The arm 20 is resiliently connected to the base 14 so that a downward force applied to the arm 20, or preferably to the knob 32 by a sledge hammer, will press or drive the jaws 22, 24 closer together.
In the preferred embodiment shown in FIGS. 1-3, the inner jaw 22 and the outer jaw 24 are both ring-shaped, and the outer diameter of the inner jaw is approximately 0.125 inch less than the inner diameter of the outer jaw 24, so that when the jaws are closed, there is a gap of approximately 0.0625 inch between them. It should be noted that the cutting edge 28 (best seen in FIG. 3) of the outer jaw 24 lies in a plane, but the cutting edge 30 of the inner jaw 22 is non-planar. The non-planar curve of the cutting edge 30 of the inner jaw 22 is produced by passing the ring 22 in the direction of one of its diameters past a grinding wheel or cutter of large diameter that is spinning about an axis parallel to the chosen diameter. As a result, the lower side of the inner jaw 22 is tapered at its left and right extremities (as best seen in FIG. 2), but is flat at its front and rear extremities. As will be seen below, the tapered shape at either side of the inner jaw helps to facilitate penetration through the material to be cut.
As best seen in FIG. 1, a portion 26 of the arm 22 is inclined away from the base 14. As the arm 22 is driven closer to the base 14, the inner jaw 22 tilts forward, and the angle of inclination of the portion 26 is sufficient to insure that when the jaws come together, their axes coincide. This feature is often overlooked in the design of punches and cutters with the result that the jaws sometimes bind as they open, and sometimes produce a ragged edge on the cut part.
Another novel feature of the present invention is the chisel 34 which has the form of a downwardly directed wedge extending in the backward-forward direction. When the jaws are closed, the wedge 34 strikes the top of the outer jaw 24 to produce a radially extending cut through the material. This cut facilitates removal of the cut-out part from the remainder of the sheet of material being cut.
A centering post 36 is provided at the front end 18 of the base 14. The diameter of the centering post is the same as the diameter of the center hole in the large grinding disk. The disk is centered on the centering post 36 as shown in FIG. 5, and the disk is rotated about the centering post 36 so that smaller grinding disks can be cut from the large grinding disk.
In the preferred embodiment, a downward extension of the knob 32 passes through the portion 26 of the arm and extends below it to serve as a punch 40 that cooperates with a die affixed to the base 14 to punch a center hole 42 in the smaller grinding disk 44 that is produced by the cutter.
FIG. 4 shows an alternative embodiment in which the jaws 48, 50 have a pentagonal shape and produce smaller grinding disks of that shape.
In operation, the cutter is placed on a bench or on the floor, and a large grinding disk 38 is mounted on the centering post 36 which passes through the center hole in the large grinding disk. Next, the user strikes the knob 32 with a downwardly directed blow by a sledge hammer. Thereafter, the piece cut out is removed from within the inner jaw 22 by the user extending his finger downwardly through the space between the inclined arm portion 26 and the inner jaw. Normally, the cut out piece is quite easily removed from the inner jaw 22. Thereafter, the user rotates the large grinding disk 38 approximately 90 degrees about the centering post 36, and, after placing the cutter on a bench or on the floor, again strikes the knob 32 with a sledge hammer to cut out a second smaller disk, such as the one shown in FIG. 6.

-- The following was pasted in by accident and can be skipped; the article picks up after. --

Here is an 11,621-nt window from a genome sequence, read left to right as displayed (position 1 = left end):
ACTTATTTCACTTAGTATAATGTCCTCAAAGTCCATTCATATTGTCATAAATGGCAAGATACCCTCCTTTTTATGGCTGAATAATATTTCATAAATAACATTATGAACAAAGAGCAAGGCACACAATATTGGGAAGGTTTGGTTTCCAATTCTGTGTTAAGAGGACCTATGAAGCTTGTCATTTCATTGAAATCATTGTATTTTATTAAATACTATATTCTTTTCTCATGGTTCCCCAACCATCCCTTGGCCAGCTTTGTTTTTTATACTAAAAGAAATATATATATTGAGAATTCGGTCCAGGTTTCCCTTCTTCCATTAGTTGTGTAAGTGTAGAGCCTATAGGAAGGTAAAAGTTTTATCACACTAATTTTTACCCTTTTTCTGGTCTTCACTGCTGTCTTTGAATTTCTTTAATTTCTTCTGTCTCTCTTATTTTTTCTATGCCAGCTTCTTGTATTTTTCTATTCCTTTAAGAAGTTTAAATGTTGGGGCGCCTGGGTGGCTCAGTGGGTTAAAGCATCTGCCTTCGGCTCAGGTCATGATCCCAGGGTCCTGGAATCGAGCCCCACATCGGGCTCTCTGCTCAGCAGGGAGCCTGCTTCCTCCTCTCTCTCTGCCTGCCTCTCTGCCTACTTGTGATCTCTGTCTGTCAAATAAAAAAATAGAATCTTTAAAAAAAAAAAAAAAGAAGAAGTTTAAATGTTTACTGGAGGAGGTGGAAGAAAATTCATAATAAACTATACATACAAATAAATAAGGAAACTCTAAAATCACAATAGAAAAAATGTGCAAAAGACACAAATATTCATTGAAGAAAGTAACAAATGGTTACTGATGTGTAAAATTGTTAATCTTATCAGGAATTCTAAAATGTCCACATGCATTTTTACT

Thus, there has been described a cutter for repeatedly cutting identical smaller grinding disks from a larger grinding disk. The resin coated grinding disks are very tough and are somewhat brittle, so that cutting such a material is an altogether different problem from that of cutting such things as paper or vinyl. The most novel aspects of the present invention are the shape of the inner jaw and the provision of a chisel adjacent the jaw to facilitate removal of the remainder.
The foregoing detailed description is illustrative of one embodiment of the invention, and it is to be understood that additional embodiments thereof will be obvious to those skilled in the art. The embodiments described herein together with those additional embodiments are considered to be within the scope of the invention.
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|U.S. Classification||83/589, 83/681, 83/597, 30/359, 30/229, 83/682|
|Cooperative Classification||Y10T83/9416, Y10T83/9418, Y10T83/8798, Y10T83/8786, B26F1/36|
|May 9, 1995||REMI||Maintenance fee reminder mailed|
|Oct 1, 1995||LAPS||Lapse for failure to pay maintenance fees|
|Dec 12, 1995||FP||Expired due to failure to pay maintenance fee|
Effective date: 19951004